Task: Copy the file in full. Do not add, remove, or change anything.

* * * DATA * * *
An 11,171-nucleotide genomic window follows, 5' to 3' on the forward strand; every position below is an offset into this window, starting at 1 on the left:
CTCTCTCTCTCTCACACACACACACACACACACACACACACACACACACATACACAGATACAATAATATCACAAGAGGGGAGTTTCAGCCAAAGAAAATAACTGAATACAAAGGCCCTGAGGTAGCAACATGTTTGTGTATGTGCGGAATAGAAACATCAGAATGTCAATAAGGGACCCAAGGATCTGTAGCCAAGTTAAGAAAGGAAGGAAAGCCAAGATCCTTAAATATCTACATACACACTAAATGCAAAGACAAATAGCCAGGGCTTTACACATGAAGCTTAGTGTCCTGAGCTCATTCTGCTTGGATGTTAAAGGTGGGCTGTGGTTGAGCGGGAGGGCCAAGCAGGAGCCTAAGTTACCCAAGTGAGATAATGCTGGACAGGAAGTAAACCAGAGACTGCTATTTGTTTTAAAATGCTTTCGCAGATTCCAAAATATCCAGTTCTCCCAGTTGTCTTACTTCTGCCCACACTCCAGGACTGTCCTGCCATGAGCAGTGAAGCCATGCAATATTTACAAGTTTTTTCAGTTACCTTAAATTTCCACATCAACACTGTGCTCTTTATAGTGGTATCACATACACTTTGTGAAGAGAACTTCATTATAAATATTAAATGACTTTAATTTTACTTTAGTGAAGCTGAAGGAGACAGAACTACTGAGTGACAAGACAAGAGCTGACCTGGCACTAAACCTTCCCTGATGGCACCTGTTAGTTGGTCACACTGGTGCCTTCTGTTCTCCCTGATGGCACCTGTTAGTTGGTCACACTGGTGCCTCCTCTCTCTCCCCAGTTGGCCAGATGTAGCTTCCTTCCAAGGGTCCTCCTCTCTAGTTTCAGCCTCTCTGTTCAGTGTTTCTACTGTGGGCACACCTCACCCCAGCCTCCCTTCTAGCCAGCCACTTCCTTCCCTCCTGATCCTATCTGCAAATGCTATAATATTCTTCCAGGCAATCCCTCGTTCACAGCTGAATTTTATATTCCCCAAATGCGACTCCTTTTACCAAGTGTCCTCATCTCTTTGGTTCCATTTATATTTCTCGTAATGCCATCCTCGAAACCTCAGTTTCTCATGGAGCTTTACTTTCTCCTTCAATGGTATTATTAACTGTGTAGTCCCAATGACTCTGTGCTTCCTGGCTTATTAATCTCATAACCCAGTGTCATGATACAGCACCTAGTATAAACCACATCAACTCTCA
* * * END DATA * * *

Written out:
An 11,171-nucleotide genomic window follows, 5' to 3' on the forward strand; every position below is an offset into this window, starting at 1 on the left:
CTCTCTCTCTCTCACACACACACACACACACACACACACACACACACACATACACAGATACAATAATATCACAAGAGGGGAGTTTCAGCCAAAGAAAATAACTGAATACAAAGGCCCTGAGGTAGCAACATGTTTGTGTATGTGCGGAATAGAAACATCAGAATGTCAATAAGGGACCCAAGGATCTGTAGCCAAGTTAAGAAAGGAAGGAAAGCCAAGATCCTTAAATATCTACATACACACTAAATGCAAAGACAAATAGCCAGGGCTTTACACATGAAGCTTAGTGTCCTGAGCTCATTCTGCTTGGATGTTAAAGGTGGGCTGTGGTTGAGCGGGAGGGCCAAGCAGGAGCCTAAGTTACCCAAGTGAGATAATGCTGGACAGGAAGTAAACCAGAGACTGCTATTTGTTTTAAAATGCTTTCGCAGATTCCAAAATATCCAGTTCTCCCAGTTGTCTTACTTCTGCCCACACTCCAGGACTGTCCTGCCATGAGCAGTGAAGCCATGCAATATTTACAAGTTTTTTCAGTTACCTTAAATTTCCACATCAACACTGTGCTCTTTATAGTGGTATCACATACACTTTGTGAAGAGAACTTCATTATAAATATTAAATGACTTTAATTTTACTTTAGTGAAGCTGAAGGAGACAGAACTACTGAGTGACAAGACAAGAGCTGACCTGGCACTAAACCTTCCCTGATGGCACCTGTTAGTTGGTCACACTGGTGCCTTCTGTTCTCCCTGATGGCACCTGTTAGTTGGTCACACTGGTGCCTCCTCTCTCTCCCCAGTTGGCCAGATGTAGCTTCCTTCCAAGGGTCCTCCTCTCTAGTTTCAGCCTCTCTGTTCAGTGTTTCTACTGTGGGCACACCTCACCCCAGCCTCCCTTCTAGCCAGCCACTTCCTTCCCTCCTGATCCTATCTGCAAATGCTATAATATTCTTCCAGGCAATCCCTCGTTCACAGCTGAATTTTATATTCCCCAAATGCGACTCCTTTTACCAAGTGTCCTCATCTCTTTGGTTCCATTTATATTTCTCGTAATGCCATCCTCGAAACCTCAGTTTCTCATGGAGCTTTACTTTCTCCTTCAATGGTATTATTAACTGTGTAGTCCCAATGACTCTGTGCTTCCTGGCTTATTAATCTCATAACCCAGTGTCATGATACAGCACCTAGTATAAACCACATCAACTCTCA